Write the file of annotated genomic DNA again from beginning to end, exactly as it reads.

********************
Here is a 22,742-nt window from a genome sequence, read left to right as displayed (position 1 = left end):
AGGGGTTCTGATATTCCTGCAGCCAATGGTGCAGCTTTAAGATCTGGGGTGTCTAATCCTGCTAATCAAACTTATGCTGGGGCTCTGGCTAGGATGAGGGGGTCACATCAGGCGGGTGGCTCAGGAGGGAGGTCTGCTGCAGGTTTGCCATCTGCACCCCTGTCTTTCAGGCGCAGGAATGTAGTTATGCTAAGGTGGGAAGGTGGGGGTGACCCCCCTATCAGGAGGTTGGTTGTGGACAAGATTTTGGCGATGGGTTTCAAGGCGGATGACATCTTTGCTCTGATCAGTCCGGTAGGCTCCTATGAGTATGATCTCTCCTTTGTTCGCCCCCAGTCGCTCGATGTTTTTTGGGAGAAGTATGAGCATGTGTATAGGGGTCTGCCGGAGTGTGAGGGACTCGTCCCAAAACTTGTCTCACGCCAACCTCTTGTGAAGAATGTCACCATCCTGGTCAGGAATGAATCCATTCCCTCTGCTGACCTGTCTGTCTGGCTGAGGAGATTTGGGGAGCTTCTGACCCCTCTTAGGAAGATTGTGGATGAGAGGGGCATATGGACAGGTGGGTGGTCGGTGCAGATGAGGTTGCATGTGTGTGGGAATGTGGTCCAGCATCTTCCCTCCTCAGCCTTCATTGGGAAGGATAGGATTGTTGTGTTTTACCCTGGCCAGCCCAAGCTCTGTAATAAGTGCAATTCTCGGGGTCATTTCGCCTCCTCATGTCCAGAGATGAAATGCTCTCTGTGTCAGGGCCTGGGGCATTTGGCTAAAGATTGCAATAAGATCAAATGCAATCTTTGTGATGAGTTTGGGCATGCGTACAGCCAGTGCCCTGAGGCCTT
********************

Here is a 22,742-nt window from a genome sequence, read left to right as displayed (position 1 = left end):
AGGGGTTCTGATATTCCTGCAGCCAATGGTGCAGCTTTAAGATCTGGGGTGTCTAATCCTGCTAATCAAACTTATGCTGGGGCTCTGGCTAGGATGAGGGGGTCACATCAGGCGGGTGGCTCAGGAGGGAGGTCTGCTGCAGGTTTGCCATCTGCACCCCTGTCTTTCAGGCGCAGGAATGTAGTTATGCTAAGGTGGGAAGGTGGGGGTGACCCCCCTATCAGGAGGTTGGTTGTGGACAAGATTTTGGCGATGGGTTTCAAGGCGGATGACATCTTTGCTCTGATCAGTCCGGTAGGCTCCTATGAGTATGATCTCTCCTTTGTTCGCCCCCAGTCGCTCGATGTTTTTTGGGAGAAGTATGAGCATGTGTATAGGGGTCTGCCGGAGTGTGAGGGACTCGTCCCAAAACTTGTCTCACGCCAACCTCTTGTGAAGAATGTCACCATCCTGGTCAGGAATGAATCCATTCCCTCTGCTGACCTGTCTGTCTGGCTGAGGAGATTTGGGGAGCTTCTGACCCCTCTTAGGAAGATTGTGGATGAGAGGGGCATATGGACAGGTGGGTGGTCGGTGCAGATGAGGTTGCATGTGTGTGGGAATGTGGTCCAGCATCTTCCCTCCTCAGCCTTCATTGGGAAGGATAGGATTGTTGTGTTTTACCCTGGCCAGCCCAAGCTCTGTAATAAGTGCAATTCTCGGGGTCATTTCGCCTCCTCATGTCCAGAGATGAAATGCTCTCTGTGTCAGGGCCTGGGGCATTTGGCTAAAGATTGCAATAAGATCAAATGCAATCTTTGTGATGAGTTTGGGCATGCGTACAGCCAGTGCCCTGAGGCCTT